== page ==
This one has great photos and product advertisements along with recipes from Argentina, China, Denmark, France, Germany, Greece, Hungary, Italy, Norway, Poland, Russia, Spain, Sweden and Switzerland written in their native languages! See this and other great advertising cookbooks at The Cookbook Maven.
I love connecting with others who share my enthusiasm for old COOKBOOKS! My personal favorites are the advertising cookbooks from 1920s through the 1950s. It’s fun to watch how cooking techniques and recipe formats change. Sometimes the narration itself is fascinating, full of commentary on the family structure and social norms of the time period. And I just LOVE all those great illustrations of happy housewives and fabulous (and sometimes funky) FOOD!
These 1940s Pet Milk advertising cookbooks are chock full of homey comfort foods, colorful graphics & nifty NBC radio ads.
In the early days of cookbooks, recipes were more art than science and contained helpful instructions like “cook until done.” By the 1890s, recipes were becoming more standardized due to the influence of cooks like Fanny Farmer and the “domestic sciences” movement. By the 1920s, electric refrigerators and temperature regulated ovens made it possible to develop more precise instructions. The basic format evolved from a chatty, narrative style into an ingredients list with precise measurements, followed by a paragraph of instructions.
By the late 1940s, the fictional Betty Crocker further refined the modern recipe with illustrations and step-by-step instructions. The groundbreaking “Betty Crocker’s Picture Cookbook” (also known as “Big Red”) was published in 1950 and remains one of the most popular cookbooks of all times. Here’s a peek inside some vintage cookbooks, showing how recipes have changed over the last 100+ years.
“The Vest Pocket Pastry Book” (1905)
Note the short, paragraph-style recipes; instructions were minimal and lacked oven temperatures or precise cooking times.
“Fifty-Two Sunday Dinners” (1928)
Note the reminder “All measurements are level” – such scientific precision in recipes was spearheaded by Fanny Farmer of the Boston Cooking School.
“Betty Crocker’s Picture Cookbook” (1950)
This groundbreaking cookbook combined a modern recipe format with clear illustrations and step-by-step instructions. In addition to being useful, it’s a sentimental favorite among cooks whose mothers or grandmothers cooked family dinners from it. It’s no wonder it remains one of the best-selling cookbooks of all time!
Hungry for more? Check out the succulent selections at The Cookbook Maven or connect with other enthusiasts on our Vintage Cookbooks fan page on Facebook.
Victoriana says make “food fight for freedom” with the help of Jell-o!
"Bright Spots for Wartime Meals" (1943)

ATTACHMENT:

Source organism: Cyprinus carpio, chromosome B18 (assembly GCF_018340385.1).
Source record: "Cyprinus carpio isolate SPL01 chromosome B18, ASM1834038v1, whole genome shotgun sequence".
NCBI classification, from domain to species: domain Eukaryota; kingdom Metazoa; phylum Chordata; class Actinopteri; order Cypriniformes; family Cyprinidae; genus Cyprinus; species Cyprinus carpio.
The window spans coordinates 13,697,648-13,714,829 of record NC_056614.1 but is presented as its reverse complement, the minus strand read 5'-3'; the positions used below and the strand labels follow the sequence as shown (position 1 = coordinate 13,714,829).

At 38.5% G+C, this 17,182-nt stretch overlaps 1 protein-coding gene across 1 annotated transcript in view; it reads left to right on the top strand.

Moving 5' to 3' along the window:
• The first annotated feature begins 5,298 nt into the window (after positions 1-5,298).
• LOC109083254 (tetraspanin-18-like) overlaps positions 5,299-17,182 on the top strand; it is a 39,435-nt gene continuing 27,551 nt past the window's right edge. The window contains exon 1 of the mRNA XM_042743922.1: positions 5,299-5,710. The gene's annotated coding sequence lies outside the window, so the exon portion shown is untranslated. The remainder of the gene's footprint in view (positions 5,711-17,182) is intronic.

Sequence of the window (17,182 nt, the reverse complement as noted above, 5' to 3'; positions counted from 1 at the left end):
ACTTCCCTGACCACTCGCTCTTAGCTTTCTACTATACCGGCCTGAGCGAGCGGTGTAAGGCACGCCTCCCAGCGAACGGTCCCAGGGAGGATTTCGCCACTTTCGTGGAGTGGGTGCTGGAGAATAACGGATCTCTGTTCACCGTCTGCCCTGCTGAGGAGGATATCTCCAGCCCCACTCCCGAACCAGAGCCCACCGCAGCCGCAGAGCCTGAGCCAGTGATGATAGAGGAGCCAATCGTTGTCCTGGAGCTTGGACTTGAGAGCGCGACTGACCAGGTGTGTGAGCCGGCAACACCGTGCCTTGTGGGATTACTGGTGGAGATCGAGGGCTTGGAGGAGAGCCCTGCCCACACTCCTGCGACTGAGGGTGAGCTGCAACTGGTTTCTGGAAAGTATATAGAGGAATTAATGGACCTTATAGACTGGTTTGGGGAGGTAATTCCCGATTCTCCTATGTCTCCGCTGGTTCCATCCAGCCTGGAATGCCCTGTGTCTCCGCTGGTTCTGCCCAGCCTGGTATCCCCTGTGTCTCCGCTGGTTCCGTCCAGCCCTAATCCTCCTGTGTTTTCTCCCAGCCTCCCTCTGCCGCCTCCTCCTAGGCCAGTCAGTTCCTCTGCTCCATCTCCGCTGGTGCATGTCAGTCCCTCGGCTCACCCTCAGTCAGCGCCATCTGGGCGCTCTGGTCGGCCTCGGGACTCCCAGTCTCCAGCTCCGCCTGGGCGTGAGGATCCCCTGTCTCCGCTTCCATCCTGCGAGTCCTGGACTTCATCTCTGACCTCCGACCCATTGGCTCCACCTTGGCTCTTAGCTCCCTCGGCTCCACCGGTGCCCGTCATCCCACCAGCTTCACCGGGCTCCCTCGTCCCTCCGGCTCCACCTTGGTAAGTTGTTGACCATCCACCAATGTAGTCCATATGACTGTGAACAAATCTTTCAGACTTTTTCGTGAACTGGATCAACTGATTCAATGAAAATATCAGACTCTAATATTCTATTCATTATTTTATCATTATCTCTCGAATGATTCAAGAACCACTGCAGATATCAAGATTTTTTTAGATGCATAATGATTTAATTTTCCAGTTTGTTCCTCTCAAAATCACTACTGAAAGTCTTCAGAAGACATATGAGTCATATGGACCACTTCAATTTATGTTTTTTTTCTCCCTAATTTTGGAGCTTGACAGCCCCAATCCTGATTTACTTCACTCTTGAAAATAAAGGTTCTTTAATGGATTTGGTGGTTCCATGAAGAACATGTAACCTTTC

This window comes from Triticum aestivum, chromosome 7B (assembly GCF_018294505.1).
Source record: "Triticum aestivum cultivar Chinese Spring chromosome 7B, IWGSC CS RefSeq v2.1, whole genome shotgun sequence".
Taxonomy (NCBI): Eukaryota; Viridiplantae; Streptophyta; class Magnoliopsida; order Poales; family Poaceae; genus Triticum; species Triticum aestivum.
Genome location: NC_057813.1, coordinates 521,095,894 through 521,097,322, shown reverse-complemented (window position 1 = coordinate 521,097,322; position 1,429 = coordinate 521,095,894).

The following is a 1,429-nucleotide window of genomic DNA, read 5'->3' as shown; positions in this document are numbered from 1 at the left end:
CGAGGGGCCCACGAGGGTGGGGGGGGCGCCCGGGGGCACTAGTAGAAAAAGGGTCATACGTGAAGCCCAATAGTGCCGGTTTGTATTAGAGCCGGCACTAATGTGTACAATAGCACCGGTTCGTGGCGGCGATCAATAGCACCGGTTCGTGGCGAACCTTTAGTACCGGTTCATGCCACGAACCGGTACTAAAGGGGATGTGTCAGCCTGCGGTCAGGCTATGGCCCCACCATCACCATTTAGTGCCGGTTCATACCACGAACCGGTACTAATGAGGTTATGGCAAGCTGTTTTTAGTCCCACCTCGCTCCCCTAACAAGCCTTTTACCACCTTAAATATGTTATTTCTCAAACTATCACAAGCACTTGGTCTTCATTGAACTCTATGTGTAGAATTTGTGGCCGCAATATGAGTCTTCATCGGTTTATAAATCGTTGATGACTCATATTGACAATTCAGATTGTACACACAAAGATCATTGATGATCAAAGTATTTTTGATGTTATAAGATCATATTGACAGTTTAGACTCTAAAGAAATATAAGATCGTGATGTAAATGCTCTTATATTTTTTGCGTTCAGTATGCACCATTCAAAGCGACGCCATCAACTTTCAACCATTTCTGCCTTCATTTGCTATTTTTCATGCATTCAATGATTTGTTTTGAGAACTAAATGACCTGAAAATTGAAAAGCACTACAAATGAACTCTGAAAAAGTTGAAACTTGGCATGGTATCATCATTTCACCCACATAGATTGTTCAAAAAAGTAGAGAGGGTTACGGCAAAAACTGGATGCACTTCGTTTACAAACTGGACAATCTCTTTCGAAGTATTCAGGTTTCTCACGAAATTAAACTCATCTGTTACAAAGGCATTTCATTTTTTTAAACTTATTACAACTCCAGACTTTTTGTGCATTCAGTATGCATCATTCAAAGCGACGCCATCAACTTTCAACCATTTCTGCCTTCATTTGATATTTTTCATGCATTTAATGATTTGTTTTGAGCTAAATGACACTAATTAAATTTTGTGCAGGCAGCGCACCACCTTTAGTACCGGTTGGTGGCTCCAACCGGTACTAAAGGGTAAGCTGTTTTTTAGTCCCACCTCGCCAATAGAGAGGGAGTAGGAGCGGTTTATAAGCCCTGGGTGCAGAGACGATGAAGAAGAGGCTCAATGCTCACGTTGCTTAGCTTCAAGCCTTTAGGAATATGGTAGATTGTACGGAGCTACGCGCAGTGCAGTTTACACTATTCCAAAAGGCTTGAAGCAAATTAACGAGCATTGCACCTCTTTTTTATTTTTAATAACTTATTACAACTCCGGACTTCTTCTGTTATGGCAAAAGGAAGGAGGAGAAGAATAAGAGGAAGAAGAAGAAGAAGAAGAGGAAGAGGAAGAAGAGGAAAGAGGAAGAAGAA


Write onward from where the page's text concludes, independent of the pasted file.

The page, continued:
Vintage cookbook collecting has been gaining in popularity in recent years, and a lot of people start with the cookbooks their mothers or grandmothers used. When you’re ready to broaden your collection, the many cookbook subgenres provide cooks and collectors with a wide variety of themes to choose from. General or basic cookery books were often among the first gifts a new bride received. Examples include the Joy of Cooking, Betty Crocker’s Picture Cookbook and Meta Given’s Encyclopedia of Modern Cooking. In addition to recipes for all courses and food groups, they often contained instructions for beginner cooks, reference tables and household advice.
Specialized cookbooks might focus on a specific ingredient (poultry) a particular class of food (vegetables), or a particular cooking method (baking). Ethnic and regional cookbooks offer recipes themed around a particular country (France), region within a country (American South) or ethnic style of cooking (Jewish). Some collectors are particularly keen on fundraising cookbooks, so called because they were often assembled from recipes contributed by church or community members and then sold to raise money for an institution.
One particularly interesting area of collecting focuses on food and product advertising cookbooks. These ranged from small folded recipe leaflets that were tucked into product packages to illustrated magazines or small hard cover books available for a fee. Some endorsed a particular product (canned milk or baking powder) while others were offered by non-food companies, such as department stores or insurance agencies, as customer appreciation “giveaways.” In the late 1800s and early 1900s, when large printed cookbooks were scarce or simply too costly for the average household, many housewives relied on these little advertising cookbooks to guide them in the preparation of family meals, while also instructing them in the rules of table setting and service.
No matter what you’re craving, chances are there’s a cookbook to satisfy your appetite! Stop by The Cookbook Maven to see our current selection.